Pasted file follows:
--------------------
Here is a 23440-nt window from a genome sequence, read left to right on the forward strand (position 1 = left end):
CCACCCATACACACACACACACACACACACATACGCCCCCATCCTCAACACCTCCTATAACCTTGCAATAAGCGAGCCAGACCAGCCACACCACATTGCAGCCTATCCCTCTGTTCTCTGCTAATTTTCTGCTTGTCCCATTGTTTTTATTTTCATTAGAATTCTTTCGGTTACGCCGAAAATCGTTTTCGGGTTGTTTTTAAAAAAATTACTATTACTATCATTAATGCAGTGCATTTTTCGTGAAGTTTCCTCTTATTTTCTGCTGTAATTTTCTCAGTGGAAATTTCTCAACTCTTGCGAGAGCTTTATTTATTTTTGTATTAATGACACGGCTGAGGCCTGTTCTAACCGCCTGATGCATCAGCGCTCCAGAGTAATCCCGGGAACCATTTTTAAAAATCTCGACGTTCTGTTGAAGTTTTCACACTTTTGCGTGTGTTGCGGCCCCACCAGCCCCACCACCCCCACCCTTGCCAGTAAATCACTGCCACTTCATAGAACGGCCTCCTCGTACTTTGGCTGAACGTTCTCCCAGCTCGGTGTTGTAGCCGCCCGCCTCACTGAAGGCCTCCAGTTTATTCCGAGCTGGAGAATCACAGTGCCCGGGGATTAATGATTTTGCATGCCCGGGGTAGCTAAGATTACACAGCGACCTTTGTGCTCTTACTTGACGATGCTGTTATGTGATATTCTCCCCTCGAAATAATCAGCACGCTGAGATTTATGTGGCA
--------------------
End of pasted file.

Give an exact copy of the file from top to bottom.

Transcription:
Here is a 23440-nt window from a genome sequence, read left to right on the forward strand (position 1 = left end):
CCACCCATACACACACACACACACACACACATACGCCCCCATCCTCAACACCTCCTATAACCTTGCAATAAGCGAGCCAGACCAGCCACACCACATTGCAGCCTATCCCTCTGTTCTCTGCTAATTTTCTGCTTGTCCCATTGTTTTTATTTTCATTAGAATTCTTTCGGTTACGCCGAAAATCGTTTTCGGGTTGTTTTTAAAAAAATTACTATTACTATCATTAATGCAGTGCATTTTTCGTGAAGTTTCCTCTTATTTTCTGCTGTAATTTTCTCAGTGGAAATTTCTCAACTCTTGCGAGAGCTTTATTTATTTTTGTATTAATGACACGGCTGAGGCCTGTTCTAACCGCCTGATGCATCAGCGCTCCAGAGTAATCCCGGGAACCATTTTTAAAAATCTCGACGTTCTGTTGAAGTTTTCACACTTTTGCGTGTGTTGCGGCCCCACCAGCCCCACCACCCCCACCCTTGCCAGTAAATCACTGCCACTTCATAGAACGGCCTCCTCGTACTTTGGCTGAACGTTCTCCCAGCTCGGTGTTGTAGCCGCCCGCCTCACTGAAGGCCTCCAGTTTATTCCGAGCTGGAGAATCACAGTGCCCGGGGATTAATGATTTTGCATGCCCGGGGTAGCTAAGATTACACAGCGACCTTTGTGCTCTTACTTGACGATGCTGTTATGTGATATTCTCCCCTCGAAATAATCAGCACGCTGAGATTTATGTGGCA